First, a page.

Collecting—Erasers and Revision

My family says I’m a packrat.  If you saw my bulging shelves, drawers, and closets, you might agree.  But really, all that stuff is necessary:  all the books, the fabric and yarn, the family keepsakes, the trophies of milestones.  And yes, even my eraser collection.

I started collecting erasers back in junior high, when I lived in Brazil.  In those days, in that place, we didn’t shop self-service in a giant office supply store.  Instead, there was a narrow, street-front shop, no wider than a glass counter and a space for the customer to stand.  You told the clerk what you wanted, and the clerk pulled out the item from behind the glass counter.

All I needed was one eraser, but they came in different sizes and shapes and colors and textures.  The clerk pulled them all out for me and waited for my decision as I inspected each one.  I was enchanted.  Who knew if I would need to erase pen or pencil?  Maybe the green would erase cleaner than the brick-colored one.  Or the white one?  What if the nubby, gummy one worked the best of all?  How could I only take one home with me?

Well, I didn’t.  I took a whole pencil box full of erasers home with me that day because I couldn’t decide which was the right one.

It’s like that in writing.  Decisions can be hard, especially in revision.  How do you know which characters, which subplots, which scenes are necessary, and which aren’t?  How do you –erase– cut out your darlings?

My first draft of Murder in the Dojo was almost 100,000 words long.  It’s an amateur sleuth mystery, and that kind of traditional mystery typically runs much shorter.  But I was getting to know my sleuth as I wrote that draft, and I threw everything in, including the kitchen sink.  My first rewrite only ended up growing longer.

Despairing, I figuratively got out my eraser collection.  But I loved all of my secondary characters and all of my subplots and some of those clever scenes.  How could I possibly part with any of them?  I came up with 5 easy steps to help me with those hard decisions about revision:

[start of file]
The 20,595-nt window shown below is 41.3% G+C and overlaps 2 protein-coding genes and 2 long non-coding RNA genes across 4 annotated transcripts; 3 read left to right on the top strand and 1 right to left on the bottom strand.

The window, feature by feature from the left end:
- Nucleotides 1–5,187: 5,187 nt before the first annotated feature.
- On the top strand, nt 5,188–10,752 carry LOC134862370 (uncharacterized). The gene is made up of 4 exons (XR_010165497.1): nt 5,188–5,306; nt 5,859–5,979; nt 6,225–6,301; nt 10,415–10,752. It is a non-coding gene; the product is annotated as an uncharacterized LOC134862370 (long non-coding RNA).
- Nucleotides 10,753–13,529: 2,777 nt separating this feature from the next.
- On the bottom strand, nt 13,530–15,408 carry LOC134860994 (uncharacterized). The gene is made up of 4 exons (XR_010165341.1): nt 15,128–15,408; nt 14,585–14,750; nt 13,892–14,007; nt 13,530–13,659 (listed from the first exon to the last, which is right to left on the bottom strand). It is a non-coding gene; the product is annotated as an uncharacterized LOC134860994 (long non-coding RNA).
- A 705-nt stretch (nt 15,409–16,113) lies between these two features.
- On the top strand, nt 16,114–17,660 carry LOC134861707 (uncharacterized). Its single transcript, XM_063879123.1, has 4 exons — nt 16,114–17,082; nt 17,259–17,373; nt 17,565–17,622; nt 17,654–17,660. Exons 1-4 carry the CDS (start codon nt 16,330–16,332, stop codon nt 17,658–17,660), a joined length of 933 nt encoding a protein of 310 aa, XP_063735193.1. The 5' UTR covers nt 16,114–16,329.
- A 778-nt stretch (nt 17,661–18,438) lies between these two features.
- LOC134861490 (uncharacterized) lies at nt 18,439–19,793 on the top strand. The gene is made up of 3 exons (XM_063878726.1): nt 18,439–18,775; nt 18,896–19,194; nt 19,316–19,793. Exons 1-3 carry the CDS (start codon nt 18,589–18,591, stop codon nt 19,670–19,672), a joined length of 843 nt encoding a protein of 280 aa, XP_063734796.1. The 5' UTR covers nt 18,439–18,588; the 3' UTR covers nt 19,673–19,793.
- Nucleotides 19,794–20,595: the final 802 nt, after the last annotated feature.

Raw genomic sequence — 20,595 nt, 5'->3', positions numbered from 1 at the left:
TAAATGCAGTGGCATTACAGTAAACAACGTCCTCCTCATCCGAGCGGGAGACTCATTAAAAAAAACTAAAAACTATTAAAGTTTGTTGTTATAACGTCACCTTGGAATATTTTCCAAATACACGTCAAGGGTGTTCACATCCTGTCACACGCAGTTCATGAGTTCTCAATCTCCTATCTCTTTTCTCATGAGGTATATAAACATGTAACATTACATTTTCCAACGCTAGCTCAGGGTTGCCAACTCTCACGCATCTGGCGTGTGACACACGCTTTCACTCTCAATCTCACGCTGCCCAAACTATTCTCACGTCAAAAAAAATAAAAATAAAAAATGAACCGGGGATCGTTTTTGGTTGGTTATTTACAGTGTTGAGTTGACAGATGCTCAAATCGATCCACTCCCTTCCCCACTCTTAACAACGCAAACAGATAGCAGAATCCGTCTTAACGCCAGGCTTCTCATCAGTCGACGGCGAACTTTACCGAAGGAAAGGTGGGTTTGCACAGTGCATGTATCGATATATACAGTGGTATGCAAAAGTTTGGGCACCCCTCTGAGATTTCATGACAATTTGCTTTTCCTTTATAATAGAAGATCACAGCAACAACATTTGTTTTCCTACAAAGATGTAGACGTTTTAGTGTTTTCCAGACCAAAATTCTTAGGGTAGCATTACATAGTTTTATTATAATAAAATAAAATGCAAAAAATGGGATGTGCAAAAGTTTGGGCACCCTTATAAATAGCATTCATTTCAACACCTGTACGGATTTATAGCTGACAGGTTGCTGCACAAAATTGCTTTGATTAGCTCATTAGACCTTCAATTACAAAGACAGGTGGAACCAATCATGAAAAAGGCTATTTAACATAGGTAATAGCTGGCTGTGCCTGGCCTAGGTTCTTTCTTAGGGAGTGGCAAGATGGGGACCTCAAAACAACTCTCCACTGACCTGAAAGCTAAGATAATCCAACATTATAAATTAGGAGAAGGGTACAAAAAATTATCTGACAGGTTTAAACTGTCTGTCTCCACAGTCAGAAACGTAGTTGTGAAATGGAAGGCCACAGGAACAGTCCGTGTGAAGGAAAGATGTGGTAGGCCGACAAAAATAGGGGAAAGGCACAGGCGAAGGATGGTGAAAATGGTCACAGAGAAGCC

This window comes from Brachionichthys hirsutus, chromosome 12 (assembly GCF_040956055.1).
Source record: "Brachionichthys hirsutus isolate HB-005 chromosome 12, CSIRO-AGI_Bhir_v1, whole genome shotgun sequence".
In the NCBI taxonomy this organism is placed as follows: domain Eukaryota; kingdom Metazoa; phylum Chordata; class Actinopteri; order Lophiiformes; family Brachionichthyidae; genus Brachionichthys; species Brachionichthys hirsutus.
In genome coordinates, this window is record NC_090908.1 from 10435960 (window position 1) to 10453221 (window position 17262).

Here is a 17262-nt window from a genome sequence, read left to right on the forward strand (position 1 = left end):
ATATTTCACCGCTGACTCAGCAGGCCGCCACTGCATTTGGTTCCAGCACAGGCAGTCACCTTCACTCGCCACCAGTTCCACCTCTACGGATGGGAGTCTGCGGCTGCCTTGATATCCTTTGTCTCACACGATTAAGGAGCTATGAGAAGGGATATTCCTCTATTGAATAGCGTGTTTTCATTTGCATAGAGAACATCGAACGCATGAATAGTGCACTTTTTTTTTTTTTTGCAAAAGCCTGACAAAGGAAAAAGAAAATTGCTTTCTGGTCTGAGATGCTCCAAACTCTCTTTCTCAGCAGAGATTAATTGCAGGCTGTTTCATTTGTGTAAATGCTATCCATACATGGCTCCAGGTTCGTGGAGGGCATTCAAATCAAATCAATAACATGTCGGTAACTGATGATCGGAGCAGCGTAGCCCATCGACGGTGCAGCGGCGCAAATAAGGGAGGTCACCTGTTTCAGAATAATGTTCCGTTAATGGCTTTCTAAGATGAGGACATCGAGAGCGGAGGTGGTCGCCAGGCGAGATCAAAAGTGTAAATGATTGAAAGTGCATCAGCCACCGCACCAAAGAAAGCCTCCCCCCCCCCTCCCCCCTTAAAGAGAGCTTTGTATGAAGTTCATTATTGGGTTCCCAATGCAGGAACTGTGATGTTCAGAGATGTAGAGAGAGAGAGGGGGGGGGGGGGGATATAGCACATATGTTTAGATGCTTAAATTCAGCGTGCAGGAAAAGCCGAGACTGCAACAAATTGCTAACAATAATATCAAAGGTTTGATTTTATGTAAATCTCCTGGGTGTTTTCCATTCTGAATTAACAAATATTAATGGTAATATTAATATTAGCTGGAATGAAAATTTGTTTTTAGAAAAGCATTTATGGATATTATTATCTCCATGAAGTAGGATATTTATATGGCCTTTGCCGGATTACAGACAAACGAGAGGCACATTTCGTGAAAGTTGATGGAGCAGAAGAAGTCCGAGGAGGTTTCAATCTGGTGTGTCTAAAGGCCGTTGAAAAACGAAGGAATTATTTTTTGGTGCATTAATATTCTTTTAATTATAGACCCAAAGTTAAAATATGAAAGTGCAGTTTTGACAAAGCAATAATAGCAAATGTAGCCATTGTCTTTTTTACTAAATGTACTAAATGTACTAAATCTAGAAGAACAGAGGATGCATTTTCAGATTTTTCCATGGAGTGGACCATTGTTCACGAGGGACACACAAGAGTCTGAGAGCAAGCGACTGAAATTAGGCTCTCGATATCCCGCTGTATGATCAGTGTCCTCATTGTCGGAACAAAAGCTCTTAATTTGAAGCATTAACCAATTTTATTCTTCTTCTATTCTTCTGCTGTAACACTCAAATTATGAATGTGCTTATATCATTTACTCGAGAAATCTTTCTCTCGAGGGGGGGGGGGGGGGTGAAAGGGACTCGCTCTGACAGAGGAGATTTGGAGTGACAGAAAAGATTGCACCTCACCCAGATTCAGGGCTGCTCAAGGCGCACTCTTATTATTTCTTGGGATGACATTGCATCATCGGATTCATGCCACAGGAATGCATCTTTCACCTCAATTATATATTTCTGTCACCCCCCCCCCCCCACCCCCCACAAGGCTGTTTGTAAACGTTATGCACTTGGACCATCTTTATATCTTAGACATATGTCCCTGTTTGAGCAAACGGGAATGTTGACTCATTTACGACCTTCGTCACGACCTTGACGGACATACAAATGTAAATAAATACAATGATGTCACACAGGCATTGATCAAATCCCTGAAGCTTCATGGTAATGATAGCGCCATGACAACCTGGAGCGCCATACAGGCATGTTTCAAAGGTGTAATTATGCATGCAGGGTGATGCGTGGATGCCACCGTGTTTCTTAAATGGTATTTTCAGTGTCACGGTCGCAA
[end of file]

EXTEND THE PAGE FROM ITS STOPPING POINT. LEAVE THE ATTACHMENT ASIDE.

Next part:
1. Identify the central mystery:  whodunnit, whydunnit, and howdunnit.
  2. Who are the 5 most important possible suspects, and how are they connected to the central mystery?
  3. How does my sleuth become entangled in the central mystery?  (i.e., motivation)
  4. What mistakes does the villain make that reveal him/her to my sleuth?  (i.e., plot:  what are the clues that the sleuth tracks throughout the story?)
  5. How is justice served?

Once I identified those 5 areas, it became a lot easier to see that everything else just had to go.  I eventually got my book down to 60,000 words.  (And no, the trimmed scenes didn’t make it into the second book.)

Murder with Altitude, the second in the series, is coming out next month!


8 thoughts on “Collecting—Erasers and Revision”

  1. Your experience buying erasers in Brasil reminded me of buying office and school supplies in Mexico. Our favorite store was called Batiz and the clerks were constantly scurrying from one side of the glass case to the other, picking out items for customers and showing them as if the pens, pencils, and notebooks were fine jewelry.

    Another tip for mystery “erasures:” figure out the antogonist’s motivation and work backwards from there. It really helps to cut extraneous stuff that doesn’t directly impact the plot. A great example is Ken Follett’s THE KEY TO REBECCA.

    Best of luck with your writing! And the collection!


  2. I love those steps, Sue. The first draft of EVERY OTHER MONDAY started at 75,000 words, grew to 95,000, ballooned up to 107,000, and finally settled at 90,000. Yes, no matter how gorgeous the scene or favored the character, sometimes you just need to get out that virtual eraser.


  3. That’s a good way to look at how to cut down a traditional mystery, Sue. I’m lucky to get a bit more wiggle room with thrillers, but I might have to implement them sometime!


  4. Thanks everyone! Carmen, it certainly is a different shopping experience south of the border. I love what you say about working backwards from the antagonist’s motivation–great advice!
    Mary, I’ve found that I’m an over-writer, so those erasers are necessary.
    Coffee, definitely, Theresa. I’ll swap you Brazil for Egypt.
    Sarah, you can use my erasers any time for your pacing in thrillers!


  5. So so so so true! I’m in this place now, and it helps to have a little distance from the manuscript. I see parts that were fun to write and showed off the characters but just don’t advance the plot. I know I love the first draft writing stage the most, but I do enjoy the end of revisions when a tighter book comes into focus.


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